Better Ways of Teaching Traditional Music Online

Are you teaching traditional music online? Are you loving it? Or are you desperately holding out for the day you slam that laptop shut and forget this pandemic ever happened? 

I’ve heard a lot of frustrations over the past few months: ‘it’s just not the same’… ‘we can’t play together over Zoom’….‘it’s impossible to teach beginners this way.’ 

Change Your Attitude to Teaching Traditional Music Online

Of course we all miss being in the room with our students and simply making music together. But teaching traditional music is like teaching in general. It calls for us to be motivated, positive, and energised in order to do our best work. If we focus on the negatives around teaching online, and regularly lament the things we cannot do, then, of course, we are not going to have the best experience. Which means that neither are our students. 

So, given that this is the only game in town right now, how can we turn this around?

How can we get past feeling that teaching online is (at best) something to be endured or (at worst) suffered, and really embrace it as an opportunity to discover new ways of teaching traditional music.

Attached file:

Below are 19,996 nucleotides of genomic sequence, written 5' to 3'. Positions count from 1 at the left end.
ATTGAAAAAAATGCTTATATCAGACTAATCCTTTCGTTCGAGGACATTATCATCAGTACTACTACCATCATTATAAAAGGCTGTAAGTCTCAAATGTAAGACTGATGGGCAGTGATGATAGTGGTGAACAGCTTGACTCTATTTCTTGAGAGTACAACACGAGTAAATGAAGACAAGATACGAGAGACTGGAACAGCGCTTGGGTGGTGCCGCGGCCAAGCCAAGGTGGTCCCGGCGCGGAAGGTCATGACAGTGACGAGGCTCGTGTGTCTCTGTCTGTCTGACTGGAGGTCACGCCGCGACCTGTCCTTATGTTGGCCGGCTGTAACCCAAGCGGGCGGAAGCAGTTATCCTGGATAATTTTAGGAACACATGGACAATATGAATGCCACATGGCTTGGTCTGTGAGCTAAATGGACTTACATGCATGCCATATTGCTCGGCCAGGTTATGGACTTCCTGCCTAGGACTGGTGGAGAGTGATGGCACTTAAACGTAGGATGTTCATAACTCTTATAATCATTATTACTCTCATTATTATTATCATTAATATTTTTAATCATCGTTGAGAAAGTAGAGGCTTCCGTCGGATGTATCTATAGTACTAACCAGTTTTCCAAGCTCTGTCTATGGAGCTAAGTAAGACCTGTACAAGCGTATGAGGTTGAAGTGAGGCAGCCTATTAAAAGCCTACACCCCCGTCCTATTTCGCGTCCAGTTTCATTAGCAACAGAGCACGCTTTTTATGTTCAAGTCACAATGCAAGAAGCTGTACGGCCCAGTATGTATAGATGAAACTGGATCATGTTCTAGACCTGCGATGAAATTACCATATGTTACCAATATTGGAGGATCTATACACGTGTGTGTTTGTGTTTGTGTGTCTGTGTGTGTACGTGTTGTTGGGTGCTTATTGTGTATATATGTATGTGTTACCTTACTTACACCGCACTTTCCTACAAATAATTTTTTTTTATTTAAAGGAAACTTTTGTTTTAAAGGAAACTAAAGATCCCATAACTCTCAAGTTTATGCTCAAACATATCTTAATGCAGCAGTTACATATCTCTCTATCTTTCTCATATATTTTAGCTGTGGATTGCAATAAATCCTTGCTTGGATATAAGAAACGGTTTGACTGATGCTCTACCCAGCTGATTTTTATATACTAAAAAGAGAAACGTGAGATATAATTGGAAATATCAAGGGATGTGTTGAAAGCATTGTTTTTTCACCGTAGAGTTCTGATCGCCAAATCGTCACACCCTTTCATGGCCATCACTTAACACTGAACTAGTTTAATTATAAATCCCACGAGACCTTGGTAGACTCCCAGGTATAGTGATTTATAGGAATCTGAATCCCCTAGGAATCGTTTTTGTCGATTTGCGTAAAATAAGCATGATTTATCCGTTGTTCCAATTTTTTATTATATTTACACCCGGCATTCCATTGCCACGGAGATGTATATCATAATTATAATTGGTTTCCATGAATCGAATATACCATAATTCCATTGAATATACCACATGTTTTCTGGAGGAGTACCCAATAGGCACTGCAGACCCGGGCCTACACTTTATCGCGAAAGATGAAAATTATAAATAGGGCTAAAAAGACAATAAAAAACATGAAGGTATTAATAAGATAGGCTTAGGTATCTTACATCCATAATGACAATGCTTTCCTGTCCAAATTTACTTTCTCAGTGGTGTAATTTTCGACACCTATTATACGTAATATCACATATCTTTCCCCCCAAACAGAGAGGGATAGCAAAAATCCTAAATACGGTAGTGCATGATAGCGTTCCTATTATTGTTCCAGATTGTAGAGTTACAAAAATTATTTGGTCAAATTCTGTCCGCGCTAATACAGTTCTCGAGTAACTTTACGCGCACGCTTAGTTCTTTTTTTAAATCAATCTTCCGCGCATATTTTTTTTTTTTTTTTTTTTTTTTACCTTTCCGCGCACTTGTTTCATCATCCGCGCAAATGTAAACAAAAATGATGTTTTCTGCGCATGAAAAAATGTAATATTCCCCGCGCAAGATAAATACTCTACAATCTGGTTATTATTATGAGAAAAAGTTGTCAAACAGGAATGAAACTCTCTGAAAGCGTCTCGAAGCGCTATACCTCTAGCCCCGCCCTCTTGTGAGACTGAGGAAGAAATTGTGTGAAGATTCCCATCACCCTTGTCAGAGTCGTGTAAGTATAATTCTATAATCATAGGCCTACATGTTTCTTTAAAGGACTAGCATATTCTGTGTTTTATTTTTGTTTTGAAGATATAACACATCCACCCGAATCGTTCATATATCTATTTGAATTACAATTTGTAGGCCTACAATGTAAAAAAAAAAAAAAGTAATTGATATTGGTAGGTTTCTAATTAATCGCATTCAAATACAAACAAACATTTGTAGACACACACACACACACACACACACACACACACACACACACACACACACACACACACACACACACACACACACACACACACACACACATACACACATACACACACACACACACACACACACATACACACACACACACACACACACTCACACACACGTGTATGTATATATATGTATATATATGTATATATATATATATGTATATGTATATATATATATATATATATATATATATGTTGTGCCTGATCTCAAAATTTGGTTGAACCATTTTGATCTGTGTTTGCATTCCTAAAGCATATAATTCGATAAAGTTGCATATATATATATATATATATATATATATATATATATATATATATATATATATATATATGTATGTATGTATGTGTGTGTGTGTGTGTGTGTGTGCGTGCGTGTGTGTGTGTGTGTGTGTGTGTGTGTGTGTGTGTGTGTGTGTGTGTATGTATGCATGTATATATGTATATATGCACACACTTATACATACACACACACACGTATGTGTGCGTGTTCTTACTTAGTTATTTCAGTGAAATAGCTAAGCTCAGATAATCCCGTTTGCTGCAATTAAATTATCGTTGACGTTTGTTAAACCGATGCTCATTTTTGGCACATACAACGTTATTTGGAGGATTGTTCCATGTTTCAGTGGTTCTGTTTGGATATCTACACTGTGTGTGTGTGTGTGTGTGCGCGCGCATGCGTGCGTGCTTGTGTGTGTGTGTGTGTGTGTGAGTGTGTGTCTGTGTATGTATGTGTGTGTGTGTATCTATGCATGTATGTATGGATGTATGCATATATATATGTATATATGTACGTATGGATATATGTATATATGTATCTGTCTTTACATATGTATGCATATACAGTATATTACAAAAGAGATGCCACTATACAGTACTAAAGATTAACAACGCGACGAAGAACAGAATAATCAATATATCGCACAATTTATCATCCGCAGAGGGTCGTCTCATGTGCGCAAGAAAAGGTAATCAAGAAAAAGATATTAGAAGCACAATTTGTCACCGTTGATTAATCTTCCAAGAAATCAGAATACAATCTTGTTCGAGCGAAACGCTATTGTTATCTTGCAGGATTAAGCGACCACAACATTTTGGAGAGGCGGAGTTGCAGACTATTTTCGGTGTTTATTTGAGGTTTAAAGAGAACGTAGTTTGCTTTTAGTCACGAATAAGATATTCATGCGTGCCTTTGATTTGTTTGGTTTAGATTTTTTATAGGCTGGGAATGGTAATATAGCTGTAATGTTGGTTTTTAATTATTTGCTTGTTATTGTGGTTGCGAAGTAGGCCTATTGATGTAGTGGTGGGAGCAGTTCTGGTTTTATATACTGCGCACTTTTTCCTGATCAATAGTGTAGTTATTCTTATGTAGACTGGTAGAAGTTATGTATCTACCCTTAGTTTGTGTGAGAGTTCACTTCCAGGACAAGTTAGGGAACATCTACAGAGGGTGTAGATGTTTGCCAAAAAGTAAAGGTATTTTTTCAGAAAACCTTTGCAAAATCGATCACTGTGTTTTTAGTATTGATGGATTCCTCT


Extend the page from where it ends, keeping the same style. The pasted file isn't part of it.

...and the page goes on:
What is Different About Teaching Traditional Music Online?

Let’s start by separating out these two words – ‘teaching’ and ‘online’. Most of our frustrations are with the ‘online’ bit. So what can we do to get over that. Here are a few tips to help you:

  1. Take the time to properly familiarise yourself with whatever platforms you are using – or, if you have been doing this for months now, to give yourself a refresher course. There are tons of tutorials available on how to use Zoom or Skype or Facetime. These platforms are changing and developing – so it’s good to keep checking in for these updates on a regular basis. It will be 30 minutes well spent!

  2. If you are not feeling completely confident with using the tech make a checklist of what you need to do, step by step,  and stick it up beside your computer. On Zoom, turn on original sound – check. Turn everyone’s mute button on – check. Any of those little things that you might sometimes forget – and that have the potential to send you off in a spin – write them down and keep them handy.

  3. If you are struggling with how the tech is working for your students why not write up a similar checklist for them, or create a short video guide. It’s in your interests to ensure that they know what the optimum settings are on their end so that the lesson can run smoothly.

  4. Spend time (yes, time in class!) helping your students to get the technology working properly. I’ve seen so many teachers struggle on through a 30 or 40 minute class when the technology is clearly not set up properly – and everyone is frustrated by the end of it! Spend time to figure it out together, and it will make a huge difference. 

  5. Don’t get complacent about seating and positioning in relation to the camera. Make sure that your students position themselves where you can see them AND their instruments fully. And definitely lead by example. Make sure that they can see you fully and clearly. 

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What We Have All Learned About Teaching During the Pandemic